Carl clutched Henry and sat mesmerized during the entire show. If you didn’t know his history, he almost seemed normal. Before he left each of my coworkers took off their leis and placed them around his neck. Barely visible under all the flowers, Carl moaned with delight and we all laughed and clapped along with him.

“You guys are great,” I said, choking up.

Jimmy hugged me and said, “Kalani, your brother is our brother, too.”

Not long after that, I went back to Asher, Ohio. I stayed with Natalie Catrine, who proudly showed me her Miss Pep trophy. Though I had a great time, it just wasn’t the same. Everyone had changed so much. Or maybe they hadn’t. Maybe it was me. I never realized how hard it had been to be so peppy and that all that pep had been weighing me down.

I saw my father while I was in town. Was it true, he wondered, that we had come into a fortune? I told him it was just a rumor. Not once did he ask about Carl.

I was so happy to return to Maui.

It was hard leaving Auntie Alea’s at the end of summer. I had been one of four Kahanamoku Academy valedictorians, the others include Samantha Tsui, a girl I had never heard speak until she gave a killer speech during graduation, Kai Risdale, whose family generously donated the new auditorium, and Danny Kaleho, my boyfriend.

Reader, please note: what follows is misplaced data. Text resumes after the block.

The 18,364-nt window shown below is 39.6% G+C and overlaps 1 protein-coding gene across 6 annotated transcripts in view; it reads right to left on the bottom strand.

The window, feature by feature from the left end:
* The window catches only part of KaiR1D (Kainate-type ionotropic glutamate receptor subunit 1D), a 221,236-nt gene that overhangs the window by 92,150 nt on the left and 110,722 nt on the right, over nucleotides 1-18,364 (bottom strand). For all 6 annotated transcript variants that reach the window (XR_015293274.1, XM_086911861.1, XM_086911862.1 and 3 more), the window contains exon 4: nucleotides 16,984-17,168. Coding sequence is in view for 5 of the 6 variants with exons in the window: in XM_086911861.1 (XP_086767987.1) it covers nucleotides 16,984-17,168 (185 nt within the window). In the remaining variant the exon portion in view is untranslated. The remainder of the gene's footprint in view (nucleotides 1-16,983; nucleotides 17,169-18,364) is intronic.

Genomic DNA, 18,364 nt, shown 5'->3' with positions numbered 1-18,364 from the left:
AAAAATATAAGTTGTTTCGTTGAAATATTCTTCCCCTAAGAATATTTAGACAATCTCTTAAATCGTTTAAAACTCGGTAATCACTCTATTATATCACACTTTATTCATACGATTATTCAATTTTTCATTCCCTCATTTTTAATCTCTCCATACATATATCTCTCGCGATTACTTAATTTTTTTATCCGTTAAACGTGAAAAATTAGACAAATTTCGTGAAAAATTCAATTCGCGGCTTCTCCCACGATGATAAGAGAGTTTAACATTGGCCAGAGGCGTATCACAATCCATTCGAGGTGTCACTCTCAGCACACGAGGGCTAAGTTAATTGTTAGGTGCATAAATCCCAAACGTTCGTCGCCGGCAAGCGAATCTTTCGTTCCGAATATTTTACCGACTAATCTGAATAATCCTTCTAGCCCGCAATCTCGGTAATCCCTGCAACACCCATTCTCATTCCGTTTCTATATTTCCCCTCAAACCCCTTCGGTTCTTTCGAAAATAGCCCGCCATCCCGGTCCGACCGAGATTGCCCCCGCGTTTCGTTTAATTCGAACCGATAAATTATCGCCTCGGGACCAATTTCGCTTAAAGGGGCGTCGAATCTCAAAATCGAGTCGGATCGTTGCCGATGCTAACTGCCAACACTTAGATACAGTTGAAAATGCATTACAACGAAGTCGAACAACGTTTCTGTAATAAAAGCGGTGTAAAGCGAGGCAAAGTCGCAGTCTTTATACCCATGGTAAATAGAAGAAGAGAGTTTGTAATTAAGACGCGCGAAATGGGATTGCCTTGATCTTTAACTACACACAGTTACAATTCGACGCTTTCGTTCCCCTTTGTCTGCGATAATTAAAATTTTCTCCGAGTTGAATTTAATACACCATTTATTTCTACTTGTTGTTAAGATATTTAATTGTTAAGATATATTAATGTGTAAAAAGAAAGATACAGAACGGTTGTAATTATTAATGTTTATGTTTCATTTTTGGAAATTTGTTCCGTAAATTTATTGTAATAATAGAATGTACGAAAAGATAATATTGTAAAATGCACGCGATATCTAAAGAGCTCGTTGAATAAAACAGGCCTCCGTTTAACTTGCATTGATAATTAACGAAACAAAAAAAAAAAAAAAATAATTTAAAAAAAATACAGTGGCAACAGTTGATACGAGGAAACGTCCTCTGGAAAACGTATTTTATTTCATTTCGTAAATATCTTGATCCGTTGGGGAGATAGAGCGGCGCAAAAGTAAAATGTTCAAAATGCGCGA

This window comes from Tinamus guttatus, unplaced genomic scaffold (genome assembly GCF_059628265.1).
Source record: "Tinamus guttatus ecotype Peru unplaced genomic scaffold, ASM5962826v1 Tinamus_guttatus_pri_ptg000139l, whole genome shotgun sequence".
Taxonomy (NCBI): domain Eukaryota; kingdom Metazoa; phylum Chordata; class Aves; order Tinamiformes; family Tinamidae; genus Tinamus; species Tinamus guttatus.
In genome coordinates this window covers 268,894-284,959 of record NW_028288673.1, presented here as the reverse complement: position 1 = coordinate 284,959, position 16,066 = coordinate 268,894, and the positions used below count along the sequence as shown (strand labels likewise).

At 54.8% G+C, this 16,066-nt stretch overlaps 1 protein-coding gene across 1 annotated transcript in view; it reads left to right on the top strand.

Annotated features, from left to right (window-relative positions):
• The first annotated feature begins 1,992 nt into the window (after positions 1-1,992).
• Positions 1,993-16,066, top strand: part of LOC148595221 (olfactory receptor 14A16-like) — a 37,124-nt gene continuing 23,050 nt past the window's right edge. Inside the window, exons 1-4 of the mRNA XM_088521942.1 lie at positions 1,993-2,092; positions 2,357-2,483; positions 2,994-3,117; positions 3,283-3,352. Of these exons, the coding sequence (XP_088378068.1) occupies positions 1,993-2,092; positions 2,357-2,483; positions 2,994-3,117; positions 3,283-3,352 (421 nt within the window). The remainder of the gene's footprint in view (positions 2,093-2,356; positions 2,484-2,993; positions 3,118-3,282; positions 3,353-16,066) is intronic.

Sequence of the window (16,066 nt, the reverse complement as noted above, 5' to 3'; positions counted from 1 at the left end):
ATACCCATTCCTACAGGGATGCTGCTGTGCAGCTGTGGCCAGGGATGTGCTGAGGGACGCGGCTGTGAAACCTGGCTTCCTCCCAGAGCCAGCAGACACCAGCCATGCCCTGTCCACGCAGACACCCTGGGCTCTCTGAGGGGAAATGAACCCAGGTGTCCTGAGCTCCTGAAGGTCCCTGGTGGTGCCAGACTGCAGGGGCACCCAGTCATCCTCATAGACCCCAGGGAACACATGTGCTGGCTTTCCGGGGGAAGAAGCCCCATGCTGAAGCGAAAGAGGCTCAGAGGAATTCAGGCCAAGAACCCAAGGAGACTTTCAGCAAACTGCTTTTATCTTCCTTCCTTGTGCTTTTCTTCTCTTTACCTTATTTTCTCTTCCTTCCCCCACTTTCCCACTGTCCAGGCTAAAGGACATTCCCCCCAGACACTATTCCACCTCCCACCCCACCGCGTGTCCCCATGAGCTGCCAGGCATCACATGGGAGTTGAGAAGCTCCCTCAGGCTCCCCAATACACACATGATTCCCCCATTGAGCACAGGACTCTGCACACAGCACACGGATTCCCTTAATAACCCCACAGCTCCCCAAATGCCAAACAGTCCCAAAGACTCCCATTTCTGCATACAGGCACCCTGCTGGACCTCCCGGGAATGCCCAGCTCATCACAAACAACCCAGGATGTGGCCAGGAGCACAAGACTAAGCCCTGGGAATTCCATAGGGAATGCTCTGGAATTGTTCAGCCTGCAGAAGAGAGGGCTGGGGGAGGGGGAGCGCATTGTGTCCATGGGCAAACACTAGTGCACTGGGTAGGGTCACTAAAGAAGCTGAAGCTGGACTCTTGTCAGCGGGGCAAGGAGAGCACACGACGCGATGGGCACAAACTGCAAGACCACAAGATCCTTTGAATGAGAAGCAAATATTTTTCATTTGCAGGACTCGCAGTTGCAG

Danny earned a scholarship to NYU, and even though we both knew the time would come when we’d go our own ways, it still hurt. He left first. Danny was eager to get off the island and get on with the rest of his life. I, on the other hand, was reluctant to leave.

“Felicity, you have to go,” my mother insisted. “I’m grounded here and so is Carl, but you can go places. Do this for us.”

Thanks to Mr. Hunter, my education is paid for and I attend Rogers College in Southern California. Even though they have an impressive majorette squad, I elected not to participate. Twirling had taken up so much of my life that I wanted to see what more there was. Besides, I left my lucky baton behind. It was a last-minute decision.

My mother had brought Carl to the airport to see me off. As he slumped in his wheelchair, tourists maneuvered their suitcases around us, pretending we didn’t exist. I knelt down on the sidewalk as I struggled to explain to Carl why I had to leave. But he would hear none of it. He had been increasingly agitated, having lost Henry a week earlier. As my brother began to scream and swat the invisible demons that had been hiding, the people who had been trying so hard to ignore us stopped and stared.

“Carl, Carl, look!” I had to shout to get his attention. “Look at me, Carl!”

I began to twirl my baton and Carl grew quiet. I put everything into my routine—high kicks, trick moves, even stuff I learned from Auntie Alea’s. Everything. When I was done, the crowd cheered and Carl moaned with delight. He held out both hands and reached for my baton, but I held on tight. Yet he kept motioning for it, until we were both on the verge of tears.

Finally, I gave in.

When I handed my baton to him, I knew I was never getting it back.

“It belongs to you now,” I assured my brother as I held him tight. “It’s yours.”

Then I kissed him and waved good-bye.